Country Office Contacts
Main Office Contact
+250-591-300

Rogers Kayihura
Communications Officer
+250-591-303

Blvd. de la Revolution
SORAS Building
Kigali, Rwanda
rkayihura@worldbank.org

In Washington:
Thomas O'Brien
Country Program Coordinator
+1-202-458-5079

1818 H Street NW
Washington DC 20433
USA
tobrien@worldbank.org

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Rwanda Overview

Rwanda has achieved impressive development progress since the 1994 genocide and civil war. It is now consolidating gains in social development and accelerating growth while ensuring that they are broadly shared to mitigate risks to eroding the country’s hard-won political and social stability.

Rwanda’s long-term development goals are embedded in its Vision 2020 which seeks to transform Rwanda from a low-income agriculture-based economy to a knowledge-based, service-oriented economy by 2020.

In order to achieve the long-term development goals, the government of Rwanda has formulated a medium-term strategy. The Economic Development and Poverty Reduction Strategy (EDPRS 2)’s highest priority is growth acceleration and poverty reduction through its four thematic areas: economic transformation, rural development, productivity and youth employment, as well as accountable governance. The EDPRS 2 aims to achieve the following goals by 2018: (i) increasing GDP per capita to $1,000, (ii) reducing the poverty rate to below 30% and (iii) the reducing extreme poverty rate to below 9%. An underlying macroeconomic assumption is to accelerate annual GDP growth to 10% over the period 2013-2018.

These goals build on remarkable development success over the last decade including high growth, rapid poverty reduction and, since 2005, reduced inequality. Between 2001 and 2012, real GDP growth averaged 8.1% per annum. The poverty rate dropped from 59% in 2001 to 45% in 2011 while inequality reduced from 0.52 in 2005 to 0.49 in 2011.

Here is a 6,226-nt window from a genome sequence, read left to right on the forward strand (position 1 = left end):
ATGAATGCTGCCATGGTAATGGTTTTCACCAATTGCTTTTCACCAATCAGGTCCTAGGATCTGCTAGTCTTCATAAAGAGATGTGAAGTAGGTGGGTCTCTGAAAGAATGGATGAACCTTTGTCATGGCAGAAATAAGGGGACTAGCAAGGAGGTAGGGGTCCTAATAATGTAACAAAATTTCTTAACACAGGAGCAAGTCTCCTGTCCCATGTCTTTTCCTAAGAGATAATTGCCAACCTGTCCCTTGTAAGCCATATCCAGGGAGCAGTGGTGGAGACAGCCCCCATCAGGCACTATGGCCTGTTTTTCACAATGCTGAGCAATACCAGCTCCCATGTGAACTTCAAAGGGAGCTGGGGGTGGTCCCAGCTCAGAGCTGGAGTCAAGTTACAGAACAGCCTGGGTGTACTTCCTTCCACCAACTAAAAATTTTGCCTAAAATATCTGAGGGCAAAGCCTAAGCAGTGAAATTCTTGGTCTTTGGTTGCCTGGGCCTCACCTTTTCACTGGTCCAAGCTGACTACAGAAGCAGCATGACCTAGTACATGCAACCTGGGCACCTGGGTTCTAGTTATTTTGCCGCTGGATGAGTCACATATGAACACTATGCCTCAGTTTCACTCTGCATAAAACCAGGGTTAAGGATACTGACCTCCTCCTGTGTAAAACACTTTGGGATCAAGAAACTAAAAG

Development Challenges

Going forward, the private sector, still largely informal, will have to play a bigger role in ensuring economic growth. Poor infrastructure and the lack of access to electricity and limited generation capacity are some of the major constraints to private investment. Some reforms have been implemented successfully to improve the business environment and reduce the cost of doing business. As a result, the country was named top performer in the Rwanda Doing Business 2014   report, among the ten most improved economies in 2013 and Rwanda is now ranked as the second easiest place to do business in Sub-Saharan Africa.

In addition, reducing the country dependency on foreign aid (40% of the current budget) through a mobilization of domestic resources is critical. While Rwanda has been effectively using aid for development, the country remains vulnerable to fluctuations in aid flows. Starting in mid-2012, Rwanda experienced a sudden and sharp decline in aid. Through appropriate fiscal and monetary policies, high growth and stability prevailed throughout 2012 (economic growth was 7.3 percent and inflation below 6 percent). However, starting mid-2013, Rwanda experienced lagged impact of foreign aid shortfall, causing economic growth to decelerate to 4.6 percent. The government has successfully increased the domestic revenues to GDP ratio in the past several years, but the level is still far below the regional average. 

Last Updated: Apr 09, 2014